How big is the universe? nor-mally you would expect scientists to give an answer expressed in light-years, or maybe even in miles. Seth Lloyd, a quantum mechanical engineer at the Massachusetts Institute of Technology, proposes a completely different way to take the measure of the cosmos: how much data it generates. Every physical event in cosmic history represents a piece of information, he says. So rather than thinking of the universe as just a collection of stars and galaxies, he considers it as a giant computer and tries to determine the amount of data that has passed through it since the beginning of time.
"The idea that the universe processes information has been around for decades," Lloyd says. The challenge lies in defining and quantifying this notion. In a conventional computer, binary digits flip from 0 to 1, or vice versa, to perform computations. In the universal analog, each flip in the "computation" occurs when subatomic particles interact and change their quantum energy states, the most fundamental unit of physical change. The cosmos contains roughly 1080 particles, which represent 10^90 bits of information. By factoring in the amount of available energy and the speed of light, Lloyd estimates the universe could have performed at most 10^120 logical operations since the Big Bang.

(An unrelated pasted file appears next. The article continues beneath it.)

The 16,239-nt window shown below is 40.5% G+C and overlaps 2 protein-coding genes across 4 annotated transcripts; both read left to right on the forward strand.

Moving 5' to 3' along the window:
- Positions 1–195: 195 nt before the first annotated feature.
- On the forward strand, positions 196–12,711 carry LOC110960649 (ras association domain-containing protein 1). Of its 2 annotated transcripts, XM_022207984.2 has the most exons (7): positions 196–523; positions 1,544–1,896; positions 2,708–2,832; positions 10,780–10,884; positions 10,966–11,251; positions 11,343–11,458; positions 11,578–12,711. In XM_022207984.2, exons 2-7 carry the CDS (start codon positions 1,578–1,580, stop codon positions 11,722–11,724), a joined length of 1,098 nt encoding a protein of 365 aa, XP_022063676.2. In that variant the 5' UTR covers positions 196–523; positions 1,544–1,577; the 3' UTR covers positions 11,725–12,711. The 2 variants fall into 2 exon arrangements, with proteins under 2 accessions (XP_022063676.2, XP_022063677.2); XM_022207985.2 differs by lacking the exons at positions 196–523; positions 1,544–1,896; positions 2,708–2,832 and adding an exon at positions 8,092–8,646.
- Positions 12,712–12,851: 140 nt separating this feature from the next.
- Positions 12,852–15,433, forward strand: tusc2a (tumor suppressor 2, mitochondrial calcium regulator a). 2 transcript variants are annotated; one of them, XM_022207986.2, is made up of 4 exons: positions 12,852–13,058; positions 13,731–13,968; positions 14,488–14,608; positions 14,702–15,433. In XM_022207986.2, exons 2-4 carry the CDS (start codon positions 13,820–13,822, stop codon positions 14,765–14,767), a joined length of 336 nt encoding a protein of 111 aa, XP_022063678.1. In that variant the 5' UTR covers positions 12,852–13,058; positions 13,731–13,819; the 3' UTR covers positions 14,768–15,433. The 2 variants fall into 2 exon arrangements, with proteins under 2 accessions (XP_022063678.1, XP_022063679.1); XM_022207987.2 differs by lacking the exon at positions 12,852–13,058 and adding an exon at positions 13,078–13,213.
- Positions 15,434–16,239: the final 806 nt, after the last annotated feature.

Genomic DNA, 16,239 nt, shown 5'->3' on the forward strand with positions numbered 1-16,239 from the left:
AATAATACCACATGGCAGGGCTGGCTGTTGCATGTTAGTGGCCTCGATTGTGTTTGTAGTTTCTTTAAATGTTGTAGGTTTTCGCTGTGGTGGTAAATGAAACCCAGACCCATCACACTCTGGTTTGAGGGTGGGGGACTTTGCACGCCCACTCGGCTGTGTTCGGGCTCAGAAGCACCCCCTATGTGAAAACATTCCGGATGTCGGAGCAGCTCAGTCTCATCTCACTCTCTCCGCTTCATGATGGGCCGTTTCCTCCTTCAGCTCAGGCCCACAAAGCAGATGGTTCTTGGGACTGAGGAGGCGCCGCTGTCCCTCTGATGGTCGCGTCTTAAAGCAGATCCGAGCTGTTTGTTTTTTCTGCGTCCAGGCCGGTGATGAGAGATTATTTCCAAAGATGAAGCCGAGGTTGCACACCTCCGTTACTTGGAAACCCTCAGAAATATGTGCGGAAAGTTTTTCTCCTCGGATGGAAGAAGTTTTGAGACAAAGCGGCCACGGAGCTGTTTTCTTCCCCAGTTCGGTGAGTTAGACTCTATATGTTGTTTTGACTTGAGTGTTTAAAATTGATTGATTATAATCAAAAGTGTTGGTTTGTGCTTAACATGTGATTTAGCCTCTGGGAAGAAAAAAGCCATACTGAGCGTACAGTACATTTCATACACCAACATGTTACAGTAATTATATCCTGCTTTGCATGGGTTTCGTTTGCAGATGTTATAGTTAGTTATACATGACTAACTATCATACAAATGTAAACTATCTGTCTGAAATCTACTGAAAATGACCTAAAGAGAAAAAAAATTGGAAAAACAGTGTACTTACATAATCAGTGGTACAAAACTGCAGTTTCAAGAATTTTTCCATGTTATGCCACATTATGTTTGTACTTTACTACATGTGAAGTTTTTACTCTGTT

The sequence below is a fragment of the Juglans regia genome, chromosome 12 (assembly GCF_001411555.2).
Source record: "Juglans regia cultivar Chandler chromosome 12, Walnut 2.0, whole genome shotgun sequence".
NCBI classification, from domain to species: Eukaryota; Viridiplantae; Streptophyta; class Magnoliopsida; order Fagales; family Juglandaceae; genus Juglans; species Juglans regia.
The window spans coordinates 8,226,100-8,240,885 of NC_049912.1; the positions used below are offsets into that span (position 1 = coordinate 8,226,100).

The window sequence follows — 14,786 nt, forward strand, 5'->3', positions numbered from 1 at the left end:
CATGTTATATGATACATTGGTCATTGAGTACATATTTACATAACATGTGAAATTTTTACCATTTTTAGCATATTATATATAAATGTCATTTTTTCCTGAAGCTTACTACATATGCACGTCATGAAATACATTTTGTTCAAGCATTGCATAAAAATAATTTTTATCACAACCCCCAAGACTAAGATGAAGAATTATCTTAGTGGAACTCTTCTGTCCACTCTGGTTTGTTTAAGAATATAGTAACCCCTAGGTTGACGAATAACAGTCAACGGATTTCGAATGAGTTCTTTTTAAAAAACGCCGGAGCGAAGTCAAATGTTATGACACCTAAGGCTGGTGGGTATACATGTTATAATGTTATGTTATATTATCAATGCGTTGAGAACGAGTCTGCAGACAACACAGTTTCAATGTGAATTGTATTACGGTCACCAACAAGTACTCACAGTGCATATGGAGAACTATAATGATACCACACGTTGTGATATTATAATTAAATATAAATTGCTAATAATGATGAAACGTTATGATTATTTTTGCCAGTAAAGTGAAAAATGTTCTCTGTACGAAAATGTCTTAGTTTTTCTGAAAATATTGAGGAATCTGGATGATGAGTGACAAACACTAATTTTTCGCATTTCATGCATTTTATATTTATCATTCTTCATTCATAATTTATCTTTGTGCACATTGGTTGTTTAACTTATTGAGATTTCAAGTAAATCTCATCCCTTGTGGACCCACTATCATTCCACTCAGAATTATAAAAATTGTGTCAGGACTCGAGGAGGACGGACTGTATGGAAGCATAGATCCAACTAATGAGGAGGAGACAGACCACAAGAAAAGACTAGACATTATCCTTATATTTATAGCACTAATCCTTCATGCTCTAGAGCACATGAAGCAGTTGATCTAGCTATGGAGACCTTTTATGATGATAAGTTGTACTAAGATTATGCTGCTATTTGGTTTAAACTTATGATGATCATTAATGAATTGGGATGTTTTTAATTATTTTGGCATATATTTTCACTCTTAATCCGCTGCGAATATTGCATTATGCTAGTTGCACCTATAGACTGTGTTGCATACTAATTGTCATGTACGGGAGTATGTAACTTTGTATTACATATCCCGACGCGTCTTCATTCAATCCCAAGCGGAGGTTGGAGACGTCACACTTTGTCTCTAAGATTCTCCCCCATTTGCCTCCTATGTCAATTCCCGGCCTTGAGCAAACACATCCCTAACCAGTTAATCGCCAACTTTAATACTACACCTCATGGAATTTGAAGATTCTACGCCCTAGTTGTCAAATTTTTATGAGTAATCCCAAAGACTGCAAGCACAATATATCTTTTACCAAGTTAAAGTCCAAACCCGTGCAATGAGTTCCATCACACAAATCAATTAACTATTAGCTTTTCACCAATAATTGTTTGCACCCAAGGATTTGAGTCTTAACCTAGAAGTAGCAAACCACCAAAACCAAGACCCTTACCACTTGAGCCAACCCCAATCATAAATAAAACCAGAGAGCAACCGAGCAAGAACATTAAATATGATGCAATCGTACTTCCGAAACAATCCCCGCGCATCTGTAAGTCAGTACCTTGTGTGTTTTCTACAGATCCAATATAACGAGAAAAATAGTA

Illustration by Fred Rix
"If we wanted to simulate the universe on a computer, this is how powerful it would need to be," he says. But such a computer would have to be as powerful as the universe itself. In reality, we can only make crude approximations, because all the computers that ever existed on Earth have carried out just 10^31 operations.
So what is the function of the universe computer? Well, it isn't creating spreadsheets or searching the Web (although our PCs exist within the universe, so by definition those tasks are a part of what the universe does). Mostly, the cosmic computations involve the movements and interactions of "force" particles, such as photons and gravitons, with the building blocks of matter— electrons, quarks, and the like— whose output is their physical behavior. "The universe is computing its own dynamical evolution— including, among other things, us," Lloyd says.